As a blizzard of trade complaints, China is launching an "open to business" import fair host of President Xi Jinping to regain itself as an inviting market and positive global strength.
More than 3,000 companies from 130 countries selling everything from Egyptian dates to factory machines go to China International Import Expo, opening Monday in Shanghai's commercial hub. Its VIP guest list includes prime ministers and other leaders from Russia, Pakistan and Vietnam.
The United States, which is fighting a tariff war with Beijing, has no plans to send a high-level broadcast.
Xis Government Emphasizes Promise of China's Growing Consumer Market to Help Complain Beijing Abuses the Global Trading System by renegotiating promises to open its industries.
"This says, we are not a global parasite that creates massive deficits, we buy goods," said Kerry Brown, a Chinese politician at King's College London.
The event is also part of the work of developing a trade network focusing on China and increasing its influence in a Western dominated global system.
President Donald Trump and his "US First" Trade Policy, which threatens to increase import barriers to the world's largest consumer market in the background.
Exporters, especially developing countries, want closer links with C Hina to help "isolate themselves from what happens to Trump and the US," said Gareth Leather of Capital Economics.
China has cut prices and announced other measures this year to increase imports, which rose 1
Chinese leaders have rejected pressure to roll back plans like "Made in China 2025", which requires state-led creation of global masters in robotics and other fields, ambitions that some US officials worry will undermine US industrial leadership.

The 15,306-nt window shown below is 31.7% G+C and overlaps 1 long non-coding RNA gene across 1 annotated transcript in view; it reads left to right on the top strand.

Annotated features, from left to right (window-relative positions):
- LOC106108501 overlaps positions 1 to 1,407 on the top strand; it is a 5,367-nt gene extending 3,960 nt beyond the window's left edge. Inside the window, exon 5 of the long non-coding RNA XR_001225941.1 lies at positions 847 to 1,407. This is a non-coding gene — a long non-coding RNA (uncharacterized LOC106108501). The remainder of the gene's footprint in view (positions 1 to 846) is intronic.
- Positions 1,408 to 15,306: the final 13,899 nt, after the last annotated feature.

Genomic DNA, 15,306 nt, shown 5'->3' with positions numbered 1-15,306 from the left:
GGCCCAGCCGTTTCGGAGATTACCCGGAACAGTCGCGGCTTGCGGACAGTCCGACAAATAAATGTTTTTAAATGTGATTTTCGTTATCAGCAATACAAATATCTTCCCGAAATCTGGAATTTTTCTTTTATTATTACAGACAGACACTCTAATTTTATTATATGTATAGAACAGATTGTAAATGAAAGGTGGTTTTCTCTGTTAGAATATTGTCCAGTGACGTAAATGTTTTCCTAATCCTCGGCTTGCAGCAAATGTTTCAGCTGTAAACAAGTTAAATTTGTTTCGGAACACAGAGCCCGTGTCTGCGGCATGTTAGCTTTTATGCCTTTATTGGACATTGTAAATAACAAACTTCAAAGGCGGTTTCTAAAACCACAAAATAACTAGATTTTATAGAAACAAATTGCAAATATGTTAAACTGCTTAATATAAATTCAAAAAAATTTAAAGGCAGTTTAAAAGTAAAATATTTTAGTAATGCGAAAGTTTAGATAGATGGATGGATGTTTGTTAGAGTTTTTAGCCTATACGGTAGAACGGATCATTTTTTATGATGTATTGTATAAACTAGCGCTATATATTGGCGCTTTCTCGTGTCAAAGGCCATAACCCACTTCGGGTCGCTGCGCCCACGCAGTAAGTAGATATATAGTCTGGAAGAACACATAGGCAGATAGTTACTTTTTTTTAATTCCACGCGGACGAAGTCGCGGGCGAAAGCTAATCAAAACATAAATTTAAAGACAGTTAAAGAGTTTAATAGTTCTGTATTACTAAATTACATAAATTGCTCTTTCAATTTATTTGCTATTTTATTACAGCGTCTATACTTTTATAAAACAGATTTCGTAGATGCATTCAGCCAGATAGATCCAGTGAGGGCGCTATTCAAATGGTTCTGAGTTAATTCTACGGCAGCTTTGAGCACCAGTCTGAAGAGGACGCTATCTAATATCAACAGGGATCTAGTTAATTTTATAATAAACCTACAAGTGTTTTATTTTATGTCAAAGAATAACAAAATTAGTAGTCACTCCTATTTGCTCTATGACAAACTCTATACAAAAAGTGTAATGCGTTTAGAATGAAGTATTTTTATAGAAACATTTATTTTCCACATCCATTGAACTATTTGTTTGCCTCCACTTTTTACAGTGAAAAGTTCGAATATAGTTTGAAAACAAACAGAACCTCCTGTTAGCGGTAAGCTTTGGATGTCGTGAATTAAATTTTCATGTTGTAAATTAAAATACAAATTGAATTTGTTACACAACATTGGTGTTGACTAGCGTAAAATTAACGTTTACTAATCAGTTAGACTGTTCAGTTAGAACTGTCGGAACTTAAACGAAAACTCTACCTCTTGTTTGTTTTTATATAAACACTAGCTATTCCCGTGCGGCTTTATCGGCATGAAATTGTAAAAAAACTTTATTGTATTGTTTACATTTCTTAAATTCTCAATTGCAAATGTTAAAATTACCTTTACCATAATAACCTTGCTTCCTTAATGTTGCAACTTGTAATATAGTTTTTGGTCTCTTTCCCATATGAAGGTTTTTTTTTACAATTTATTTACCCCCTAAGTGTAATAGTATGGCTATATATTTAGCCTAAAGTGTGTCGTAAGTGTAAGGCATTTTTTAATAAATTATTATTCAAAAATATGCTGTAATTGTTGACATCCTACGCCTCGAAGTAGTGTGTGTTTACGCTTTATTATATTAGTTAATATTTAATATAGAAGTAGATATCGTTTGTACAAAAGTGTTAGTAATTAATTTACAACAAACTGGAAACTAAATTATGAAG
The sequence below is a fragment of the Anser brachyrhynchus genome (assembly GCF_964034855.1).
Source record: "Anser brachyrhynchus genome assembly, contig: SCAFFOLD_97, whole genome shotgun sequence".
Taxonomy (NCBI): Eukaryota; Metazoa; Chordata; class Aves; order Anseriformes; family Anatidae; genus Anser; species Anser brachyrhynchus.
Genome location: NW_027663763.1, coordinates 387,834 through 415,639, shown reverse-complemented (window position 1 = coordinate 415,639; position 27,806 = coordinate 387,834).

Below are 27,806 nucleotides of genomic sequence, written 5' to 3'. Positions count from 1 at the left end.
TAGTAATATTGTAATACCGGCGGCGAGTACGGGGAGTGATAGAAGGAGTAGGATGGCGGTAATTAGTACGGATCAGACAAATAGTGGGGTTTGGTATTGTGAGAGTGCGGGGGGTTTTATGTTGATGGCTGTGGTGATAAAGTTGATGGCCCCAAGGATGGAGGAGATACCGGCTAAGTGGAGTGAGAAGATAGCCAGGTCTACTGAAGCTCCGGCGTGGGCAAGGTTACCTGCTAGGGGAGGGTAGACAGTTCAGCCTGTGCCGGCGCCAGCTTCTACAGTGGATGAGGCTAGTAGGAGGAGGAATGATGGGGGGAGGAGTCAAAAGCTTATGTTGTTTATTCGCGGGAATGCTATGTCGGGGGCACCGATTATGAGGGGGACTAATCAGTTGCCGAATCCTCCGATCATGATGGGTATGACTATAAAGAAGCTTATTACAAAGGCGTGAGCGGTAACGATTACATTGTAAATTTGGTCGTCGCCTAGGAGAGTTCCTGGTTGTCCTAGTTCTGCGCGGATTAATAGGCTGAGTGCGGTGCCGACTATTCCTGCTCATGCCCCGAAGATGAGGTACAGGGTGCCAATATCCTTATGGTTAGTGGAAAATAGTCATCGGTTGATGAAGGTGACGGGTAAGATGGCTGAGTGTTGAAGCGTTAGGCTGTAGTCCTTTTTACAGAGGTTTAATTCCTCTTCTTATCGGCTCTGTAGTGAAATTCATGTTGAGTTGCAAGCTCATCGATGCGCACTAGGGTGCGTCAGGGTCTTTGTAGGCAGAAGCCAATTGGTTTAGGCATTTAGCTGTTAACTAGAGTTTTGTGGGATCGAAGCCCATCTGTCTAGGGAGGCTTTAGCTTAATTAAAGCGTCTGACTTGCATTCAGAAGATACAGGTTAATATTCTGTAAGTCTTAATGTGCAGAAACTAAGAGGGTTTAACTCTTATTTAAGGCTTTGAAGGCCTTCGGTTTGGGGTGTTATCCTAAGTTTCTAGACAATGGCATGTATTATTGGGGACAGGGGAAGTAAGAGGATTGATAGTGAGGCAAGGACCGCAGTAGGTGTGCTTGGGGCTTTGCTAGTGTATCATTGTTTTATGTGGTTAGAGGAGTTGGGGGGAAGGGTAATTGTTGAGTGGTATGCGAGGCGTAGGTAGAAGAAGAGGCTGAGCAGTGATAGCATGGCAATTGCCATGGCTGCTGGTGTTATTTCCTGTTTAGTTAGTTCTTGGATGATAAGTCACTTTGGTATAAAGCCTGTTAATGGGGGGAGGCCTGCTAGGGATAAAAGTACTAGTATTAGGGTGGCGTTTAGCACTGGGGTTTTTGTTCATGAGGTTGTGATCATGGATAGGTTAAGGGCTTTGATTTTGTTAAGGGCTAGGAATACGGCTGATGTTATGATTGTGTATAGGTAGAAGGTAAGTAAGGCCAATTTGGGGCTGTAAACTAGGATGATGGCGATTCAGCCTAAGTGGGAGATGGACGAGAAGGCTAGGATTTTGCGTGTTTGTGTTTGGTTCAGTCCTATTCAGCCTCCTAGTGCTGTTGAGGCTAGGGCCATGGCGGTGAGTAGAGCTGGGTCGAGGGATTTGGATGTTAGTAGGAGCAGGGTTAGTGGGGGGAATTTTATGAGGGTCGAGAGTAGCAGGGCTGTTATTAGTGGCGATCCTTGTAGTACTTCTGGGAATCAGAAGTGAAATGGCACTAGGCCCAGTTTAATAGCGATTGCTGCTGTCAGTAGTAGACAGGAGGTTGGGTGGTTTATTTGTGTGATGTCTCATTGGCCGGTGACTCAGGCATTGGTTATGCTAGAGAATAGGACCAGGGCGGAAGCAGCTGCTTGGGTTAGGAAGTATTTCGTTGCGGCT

In order to keep the economy growing, China needs to raise its consumer market, and it requires more imports.
But foreign companies say regulators are still trying to push them out of promising industries and to face pressure to surrender technology.
The Shanghai Exhibition "will have little impact on American and other companies, unless the pageantry matches meaningful and measurable changes in Chinese trade practices," Kenneth Jarrett, president of the US Chamber of Commerce in Shanghai said in an email.
Some companies can get a short sale, "but the long-term effect will be defined by China willing to end many of its unfair trading practices," Jarrett said.
Europe, Japan and other trading partners have been leery over Trump's tactics but echo US complaints.
They say that Beijing is wrongly preventing access to finance, logistics and other service industries. The European leaders are frustrated that Beijing has foreign acquisition of most assets while its own companies are in a global buying match.
In French and German ambassadors to Beijing, the French and German ambassadors appealed to changes, including an end to claims that foreign companies operate in joint venture with state-owned partners. They urged China to address these issues through concrete and systematic measures that go in addition to tariff adjustments, "Ambassadors Jean-Maurice Ripert from France and Clemens von Goetz e from Germany wrote in the magazine Caixin.
China is already trading partner # 1 for all its Asian neighbors, although a large proportion of iron ore, industrial components and other goods it buys, become smartphones, televisions and other goods for export.
Tariff scripts announced during the past year were aimed at giving Chinese consumers better access to foreign goods. Chinese leaders emphasize they include anti-cancer drugs and other medical products. But many are specialty products, such as high-end prams, avocados and mineral waters that do not compete with Chinese suppliers.
The Shanghai Exhibition also gives Beijing a chance to repair its image after complaining about the "Belt and Road" initiative to expand trade by building harbors, railways and other infrastructure across a large abdomen with 65 South Pacific countries through Asia to Africa and Europe.
The government including Nepal, Sri Lanka and Thailand has scrapped or scaled back projects due to high costs or complaints for too little work goes to local businesses. Sri Lanka, Kenya and other nations have had trouble repaying Chinese loans.
"It has become too linked with debt and China gets what it wants," said Brown. "They are trying to get this more positive message that China is open to business."
China International Import Expo: https://www.ciie.org/zbh/no/